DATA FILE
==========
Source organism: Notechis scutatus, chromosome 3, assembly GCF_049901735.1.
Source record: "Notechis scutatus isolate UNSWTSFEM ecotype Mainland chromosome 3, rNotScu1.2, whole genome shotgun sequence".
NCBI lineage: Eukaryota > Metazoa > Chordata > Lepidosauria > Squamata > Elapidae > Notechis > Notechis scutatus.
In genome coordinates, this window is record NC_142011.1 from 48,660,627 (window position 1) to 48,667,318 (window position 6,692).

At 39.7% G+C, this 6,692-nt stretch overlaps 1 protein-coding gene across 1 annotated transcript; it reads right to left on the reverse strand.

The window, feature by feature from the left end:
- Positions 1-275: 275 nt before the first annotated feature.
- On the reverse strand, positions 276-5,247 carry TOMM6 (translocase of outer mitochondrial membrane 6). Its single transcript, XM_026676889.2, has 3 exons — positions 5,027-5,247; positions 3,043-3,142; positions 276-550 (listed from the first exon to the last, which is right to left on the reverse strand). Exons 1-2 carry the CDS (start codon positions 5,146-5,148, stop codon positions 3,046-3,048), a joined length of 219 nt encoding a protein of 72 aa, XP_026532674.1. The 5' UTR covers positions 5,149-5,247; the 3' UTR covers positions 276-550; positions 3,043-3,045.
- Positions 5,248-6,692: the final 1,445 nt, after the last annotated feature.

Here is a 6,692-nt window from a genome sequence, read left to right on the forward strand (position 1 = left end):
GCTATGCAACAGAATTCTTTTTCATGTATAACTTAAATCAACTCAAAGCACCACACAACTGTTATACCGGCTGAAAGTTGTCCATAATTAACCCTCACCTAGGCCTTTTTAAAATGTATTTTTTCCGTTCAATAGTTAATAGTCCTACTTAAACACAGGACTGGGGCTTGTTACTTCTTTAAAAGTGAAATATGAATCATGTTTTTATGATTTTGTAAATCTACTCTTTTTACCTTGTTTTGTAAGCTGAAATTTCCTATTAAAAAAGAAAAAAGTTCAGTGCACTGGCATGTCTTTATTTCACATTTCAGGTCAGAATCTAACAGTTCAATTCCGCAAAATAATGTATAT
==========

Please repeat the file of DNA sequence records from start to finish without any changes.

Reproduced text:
Source organism: Notechis scutatus, chromosome 3, assembly GCF_049901735.1.
Source record: "Notechis scutatus isolate UNSWTSFEM ecotype Mainland chromosome 3, rNotScu1.2, whole genome shotgun sequence".
NCBI lineage: Eukaryota > Metazoa > Chordata > Lepidosauria > Squamata > Elapidae > Notechis > Notechis scutatus.
In genome coordinates, this window is record NC_142011.1 from 48,660,627 (window position 1) to 48,667,318 (window position 6,692).

At 39.7% G+C, this 6,692-nt stretch overlaps 1 protein-coding gene across 1 annotated transcript; it reads right to left on the reverse strand.

The window, feature by feature from the left end:
- Positions 1-275: 275 nt before the first annotated feature.
- On the reverse strand, positions 276-5,247 carry TOMM6 (translocase of outer mitochondrial membrane 6). Its single transcript, XM_026676889.2, has 3 exons — positions 5,027-5,247; positions 3,043-3,142; positions 276-550 (listed from the first exon to the last, which is right to left on the reverse strand). Exons 1-2 carry the CDS (start codon positions 5,146-5,148, stop codon positions 3,046-3,048), a joined length of 219 nt encoding a protein of 72 aa, XP_026532674.1. The 5' UTR covers positions 5,149-5,247; the 3' UTR covers positions 276-550; positions 3,043-3,045.
- Positions 5,248-6,692: the final 1,445 nt, after the last annotated feature.

Here is a 6,692-nt window from a genome sequence, read left to right on the forward strand (position 1 = left end):
GCTATGCAACAGAATTCTTTTTCATGTATAACTTAAATCAACTCAAAGCACCACACAACTGTTATACCGGCTGAAAGTTGTCCATAATTAACCCTCACCTAGGCCTTTTTAAAATGTATTTTTTCCGTTCAATAGTTAATAGTCCTACTTAAACACAGGACTGGGGCTTGTTACTTCTTTAAAAGTGAAATATGAATCATGTTTTTATGATTTTGTAAATCTACTCTTTTTACCTTGTTTTGTAAGCTGAAATTTCCTATTAAAAAAGAAAAAAGTTCAGTGCACTGGCATGTCTTTATTTCACATTTCAGGTCAGAATCTAACAGTTCAATTCCGCAAAATAATGTATAT